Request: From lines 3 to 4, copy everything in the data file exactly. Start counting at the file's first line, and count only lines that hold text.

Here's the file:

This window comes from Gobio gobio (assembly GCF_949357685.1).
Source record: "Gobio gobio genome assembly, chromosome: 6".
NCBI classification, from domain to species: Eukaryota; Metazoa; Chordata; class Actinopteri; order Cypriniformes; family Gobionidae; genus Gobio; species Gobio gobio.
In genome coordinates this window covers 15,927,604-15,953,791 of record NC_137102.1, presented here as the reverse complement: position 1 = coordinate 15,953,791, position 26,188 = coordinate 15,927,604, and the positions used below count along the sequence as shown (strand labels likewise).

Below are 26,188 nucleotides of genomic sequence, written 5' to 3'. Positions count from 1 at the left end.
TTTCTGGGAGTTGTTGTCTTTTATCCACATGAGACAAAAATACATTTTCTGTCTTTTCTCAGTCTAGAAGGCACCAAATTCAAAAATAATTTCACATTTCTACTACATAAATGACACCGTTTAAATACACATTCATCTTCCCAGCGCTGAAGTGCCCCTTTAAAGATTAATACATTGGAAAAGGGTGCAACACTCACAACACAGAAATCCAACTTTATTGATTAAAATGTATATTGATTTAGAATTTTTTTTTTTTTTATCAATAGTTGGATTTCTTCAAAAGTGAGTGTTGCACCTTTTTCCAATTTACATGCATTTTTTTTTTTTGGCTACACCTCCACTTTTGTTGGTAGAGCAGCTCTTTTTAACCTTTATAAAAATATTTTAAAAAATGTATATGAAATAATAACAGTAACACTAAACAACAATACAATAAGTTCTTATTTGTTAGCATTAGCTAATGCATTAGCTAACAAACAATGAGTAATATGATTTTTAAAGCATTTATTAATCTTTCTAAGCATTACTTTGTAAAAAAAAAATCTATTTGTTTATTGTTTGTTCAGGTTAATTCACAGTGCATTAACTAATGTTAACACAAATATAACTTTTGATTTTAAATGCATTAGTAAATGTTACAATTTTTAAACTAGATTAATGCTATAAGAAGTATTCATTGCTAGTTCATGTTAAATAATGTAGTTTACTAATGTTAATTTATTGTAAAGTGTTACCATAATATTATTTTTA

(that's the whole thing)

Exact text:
NCBI classification, from domain to species: Eukaryota; Metazoa; Chordata; class Actinopteri; order Cypriniformes; family Gobionidae; genus Gobio; species Gobio gobio.
In genome coordinates this window covers 15,927,604-15,953,791 of record NC_137102.1, presented here as the reverse complement: position 1 = coordinate 15,953,791, position 26,188 = coordinate 15,927,604, and the positions used below count along the sequence as shown (strand labels likewise).